One harmful effect this kind of atmosphere can have on students is the mounting pressure to keep up with what’s deemed socially acceptable; it becomes all-consuming for many who are insecure, introverted, or simply trying to connect with a group. Finding friends, for many, is equated with determining who has the funds to sustain the idealized college lifestyle. Friend groups tend to form on the grounds of accessibility—i.e. those who can afford to frequent Lavo often flock together, seemingly naturally. Many people become obsessed with the need to demonstrate a certain level of wealth, even if it isn’t an accurate portrayal of their true financial circumstance. During my time at Columbia, I knew girls who would spend hours online, poring over hundreds of fake designer items to find the closest replica of high-end products. One such girl would lie about where she lived, claiming to be from a particularly affluent town both in conversation and her Instagram bio. In reality, her hometown merely fringed on the wealthier one—but she justified her flawed logic on the grounds of geographical proximity. 

On another occasion, this same girl became frantic after realizing that she was working a busy shift of the work-study job we both held at Columbia’s fitness center. “There’s a basketball game during my shift! So many people are gonna come to the gym and see me working and know that I’m poor!” I remember the distinct feeling of frustration at her words—this girl wasn’t “poor”; she was quite average as far as socioeconomic status at elite college campuses is concerned. I can confidently say that while she might not have been able to flaunt a genuine Goyard bag, she was receiving an all-inclusive four-year education at an elite university from her parents, a luxury that many low-income students at the very same institutions don’t enjoy. The desire to maintain a specific, socially approved facade extends so deeply into many students’ psyches that the mere threat of its decay is enough to incite mental panic.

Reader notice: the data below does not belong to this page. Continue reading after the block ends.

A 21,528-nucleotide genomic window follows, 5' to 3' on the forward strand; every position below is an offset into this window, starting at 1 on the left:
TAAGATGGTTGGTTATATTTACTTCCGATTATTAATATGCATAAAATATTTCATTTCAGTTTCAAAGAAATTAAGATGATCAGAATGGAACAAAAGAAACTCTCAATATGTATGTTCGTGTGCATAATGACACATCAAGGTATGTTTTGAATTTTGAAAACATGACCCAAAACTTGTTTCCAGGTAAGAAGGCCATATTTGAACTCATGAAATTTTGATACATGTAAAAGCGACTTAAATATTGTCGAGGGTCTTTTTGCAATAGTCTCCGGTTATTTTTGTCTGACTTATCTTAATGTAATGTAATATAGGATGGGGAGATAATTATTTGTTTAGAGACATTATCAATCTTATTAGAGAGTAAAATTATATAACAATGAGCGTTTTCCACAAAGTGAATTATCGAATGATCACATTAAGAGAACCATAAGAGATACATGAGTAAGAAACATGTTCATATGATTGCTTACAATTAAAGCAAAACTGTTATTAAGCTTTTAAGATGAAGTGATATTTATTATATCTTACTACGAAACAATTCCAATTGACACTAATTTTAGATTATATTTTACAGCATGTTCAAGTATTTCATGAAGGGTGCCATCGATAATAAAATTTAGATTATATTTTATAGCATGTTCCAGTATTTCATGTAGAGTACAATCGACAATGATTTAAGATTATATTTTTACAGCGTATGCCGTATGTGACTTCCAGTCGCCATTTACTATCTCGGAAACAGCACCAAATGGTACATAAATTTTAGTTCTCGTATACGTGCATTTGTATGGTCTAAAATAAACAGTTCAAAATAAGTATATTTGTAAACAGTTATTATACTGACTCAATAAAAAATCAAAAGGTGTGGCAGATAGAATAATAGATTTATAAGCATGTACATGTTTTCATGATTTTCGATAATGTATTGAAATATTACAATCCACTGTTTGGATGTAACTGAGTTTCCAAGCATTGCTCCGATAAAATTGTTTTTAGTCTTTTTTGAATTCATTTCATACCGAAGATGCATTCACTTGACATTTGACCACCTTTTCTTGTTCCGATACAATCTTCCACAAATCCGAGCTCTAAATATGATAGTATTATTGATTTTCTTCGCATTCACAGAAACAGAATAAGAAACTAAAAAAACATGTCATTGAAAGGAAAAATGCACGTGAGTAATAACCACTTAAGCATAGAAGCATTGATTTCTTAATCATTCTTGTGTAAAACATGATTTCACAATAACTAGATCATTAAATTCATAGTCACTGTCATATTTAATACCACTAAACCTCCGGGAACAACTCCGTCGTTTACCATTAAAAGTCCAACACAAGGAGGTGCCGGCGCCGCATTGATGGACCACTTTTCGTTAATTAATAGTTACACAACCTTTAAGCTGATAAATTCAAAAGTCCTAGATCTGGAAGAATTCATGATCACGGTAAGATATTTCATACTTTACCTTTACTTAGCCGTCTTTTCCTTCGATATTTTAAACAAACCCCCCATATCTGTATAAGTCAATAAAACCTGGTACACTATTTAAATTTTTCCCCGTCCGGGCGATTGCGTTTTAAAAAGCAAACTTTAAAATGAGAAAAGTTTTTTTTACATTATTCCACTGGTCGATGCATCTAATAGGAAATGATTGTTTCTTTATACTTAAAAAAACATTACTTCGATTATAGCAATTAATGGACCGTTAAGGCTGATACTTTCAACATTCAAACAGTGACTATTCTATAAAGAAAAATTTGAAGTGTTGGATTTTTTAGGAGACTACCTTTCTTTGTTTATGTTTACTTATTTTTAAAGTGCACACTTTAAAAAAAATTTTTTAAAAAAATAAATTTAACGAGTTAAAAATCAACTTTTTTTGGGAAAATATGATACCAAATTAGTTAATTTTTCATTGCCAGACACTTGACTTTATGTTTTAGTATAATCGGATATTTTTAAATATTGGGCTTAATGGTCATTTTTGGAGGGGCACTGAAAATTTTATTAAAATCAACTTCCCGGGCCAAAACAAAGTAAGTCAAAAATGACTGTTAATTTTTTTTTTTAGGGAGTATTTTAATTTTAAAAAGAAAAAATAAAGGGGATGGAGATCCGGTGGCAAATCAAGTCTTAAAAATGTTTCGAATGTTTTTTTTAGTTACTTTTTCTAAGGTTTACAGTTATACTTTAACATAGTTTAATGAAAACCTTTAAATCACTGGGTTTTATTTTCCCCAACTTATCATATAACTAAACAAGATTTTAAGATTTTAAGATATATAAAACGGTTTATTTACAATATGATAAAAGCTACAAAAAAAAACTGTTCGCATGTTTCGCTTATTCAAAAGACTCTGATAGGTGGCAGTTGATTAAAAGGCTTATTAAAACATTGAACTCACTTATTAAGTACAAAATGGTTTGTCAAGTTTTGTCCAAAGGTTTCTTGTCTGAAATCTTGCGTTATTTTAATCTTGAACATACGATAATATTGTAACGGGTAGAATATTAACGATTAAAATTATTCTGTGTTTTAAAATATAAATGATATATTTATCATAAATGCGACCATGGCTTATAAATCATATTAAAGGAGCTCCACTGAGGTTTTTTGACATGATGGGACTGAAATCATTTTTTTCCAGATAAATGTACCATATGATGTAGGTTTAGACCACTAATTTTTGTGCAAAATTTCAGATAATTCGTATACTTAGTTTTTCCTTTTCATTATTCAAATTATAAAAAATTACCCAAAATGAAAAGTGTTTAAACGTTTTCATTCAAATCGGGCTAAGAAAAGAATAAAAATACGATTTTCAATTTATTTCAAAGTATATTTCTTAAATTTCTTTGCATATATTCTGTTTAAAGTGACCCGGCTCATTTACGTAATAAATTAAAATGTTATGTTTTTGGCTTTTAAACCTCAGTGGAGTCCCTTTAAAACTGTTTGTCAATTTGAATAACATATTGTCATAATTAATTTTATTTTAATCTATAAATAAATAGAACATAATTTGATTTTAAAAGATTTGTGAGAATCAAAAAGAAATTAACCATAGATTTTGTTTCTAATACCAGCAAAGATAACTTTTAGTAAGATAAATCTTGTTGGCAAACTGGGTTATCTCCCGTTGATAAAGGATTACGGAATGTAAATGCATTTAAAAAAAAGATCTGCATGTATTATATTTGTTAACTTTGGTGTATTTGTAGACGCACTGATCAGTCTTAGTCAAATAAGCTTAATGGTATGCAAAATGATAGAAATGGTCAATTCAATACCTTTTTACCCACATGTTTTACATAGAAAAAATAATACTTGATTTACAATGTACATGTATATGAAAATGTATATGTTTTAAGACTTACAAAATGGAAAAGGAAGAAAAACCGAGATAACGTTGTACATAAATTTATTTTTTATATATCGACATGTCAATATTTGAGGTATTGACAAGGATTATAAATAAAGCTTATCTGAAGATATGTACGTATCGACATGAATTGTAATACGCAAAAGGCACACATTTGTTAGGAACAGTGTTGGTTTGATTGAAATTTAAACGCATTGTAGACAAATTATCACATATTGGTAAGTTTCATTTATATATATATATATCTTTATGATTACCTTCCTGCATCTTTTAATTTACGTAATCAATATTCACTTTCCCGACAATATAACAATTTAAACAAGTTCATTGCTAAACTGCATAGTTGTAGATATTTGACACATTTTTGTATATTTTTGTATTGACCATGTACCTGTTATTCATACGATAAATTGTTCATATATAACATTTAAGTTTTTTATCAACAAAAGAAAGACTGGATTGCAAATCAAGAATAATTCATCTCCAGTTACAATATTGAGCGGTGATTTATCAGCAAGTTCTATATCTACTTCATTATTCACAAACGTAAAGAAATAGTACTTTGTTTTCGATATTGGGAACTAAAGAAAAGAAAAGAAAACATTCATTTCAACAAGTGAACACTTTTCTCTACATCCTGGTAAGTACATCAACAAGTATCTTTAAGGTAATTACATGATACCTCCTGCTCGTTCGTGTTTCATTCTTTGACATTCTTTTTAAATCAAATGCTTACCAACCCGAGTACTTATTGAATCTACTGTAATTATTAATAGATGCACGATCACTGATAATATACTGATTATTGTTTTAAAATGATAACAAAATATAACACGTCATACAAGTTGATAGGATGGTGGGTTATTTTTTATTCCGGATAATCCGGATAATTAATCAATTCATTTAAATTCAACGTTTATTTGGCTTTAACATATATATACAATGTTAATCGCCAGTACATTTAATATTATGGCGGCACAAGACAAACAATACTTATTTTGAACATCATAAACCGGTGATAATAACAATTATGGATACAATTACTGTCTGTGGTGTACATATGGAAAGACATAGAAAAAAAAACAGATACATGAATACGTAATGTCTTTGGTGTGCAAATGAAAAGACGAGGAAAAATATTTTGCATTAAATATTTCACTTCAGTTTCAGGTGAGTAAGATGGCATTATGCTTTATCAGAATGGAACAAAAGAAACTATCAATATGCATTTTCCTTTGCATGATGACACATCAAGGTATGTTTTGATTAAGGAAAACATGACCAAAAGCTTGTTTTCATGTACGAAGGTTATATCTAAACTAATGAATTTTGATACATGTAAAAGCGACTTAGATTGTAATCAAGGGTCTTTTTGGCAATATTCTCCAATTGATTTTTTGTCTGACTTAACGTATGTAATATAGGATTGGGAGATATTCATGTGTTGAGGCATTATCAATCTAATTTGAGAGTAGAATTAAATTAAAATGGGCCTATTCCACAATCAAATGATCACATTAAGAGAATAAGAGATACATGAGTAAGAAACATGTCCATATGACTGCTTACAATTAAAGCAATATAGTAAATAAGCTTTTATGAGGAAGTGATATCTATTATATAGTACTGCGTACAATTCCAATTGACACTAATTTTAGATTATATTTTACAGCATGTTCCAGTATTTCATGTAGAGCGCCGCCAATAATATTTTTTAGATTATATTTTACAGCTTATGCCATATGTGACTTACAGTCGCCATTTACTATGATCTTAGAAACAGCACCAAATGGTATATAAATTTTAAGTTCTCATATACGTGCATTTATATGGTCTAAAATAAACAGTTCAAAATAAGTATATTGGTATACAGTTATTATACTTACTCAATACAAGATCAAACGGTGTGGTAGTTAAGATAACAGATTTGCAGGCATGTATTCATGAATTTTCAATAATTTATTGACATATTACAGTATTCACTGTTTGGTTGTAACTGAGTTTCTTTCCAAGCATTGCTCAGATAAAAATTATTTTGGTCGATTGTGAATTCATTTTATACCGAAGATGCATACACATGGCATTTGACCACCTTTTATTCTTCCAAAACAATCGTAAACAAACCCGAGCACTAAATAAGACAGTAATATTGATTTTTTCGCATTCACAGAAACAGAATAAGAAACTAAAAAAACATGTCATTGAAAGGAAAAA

On a number of occasions, I’ve heard affluent students use the term “poor people” to describe classmates who simply don’t fall within the bounds of their own financial hemisphere. Not only is this rhetoric grossly insensitive, but it also lends itself to a perverted ideal, in which normal becomes the new “poor” and “poor” becomes the new destitute. I remember being scoffed at by an international student for mistakenly pronouncing Givenchy, as I regressed to sounding out the letters phonetically like some freakishly tall kindergartener. I was embarrassed and confused—none of my friends from home would’ve known how to pronounce it either. And here I was, an intelligent woman at an Ivy League institution, left feeling utterly and intellectually decimated for not knowing how to pronounce a brand of luxury French couture. Here, in these havens of Canada Goose coats and Cartier Love bracelets, the experience of those wearing lived-in American Eagle jeans is defined by a strong and inescapable sense of inferiority.

Illustration by Gabriella Shery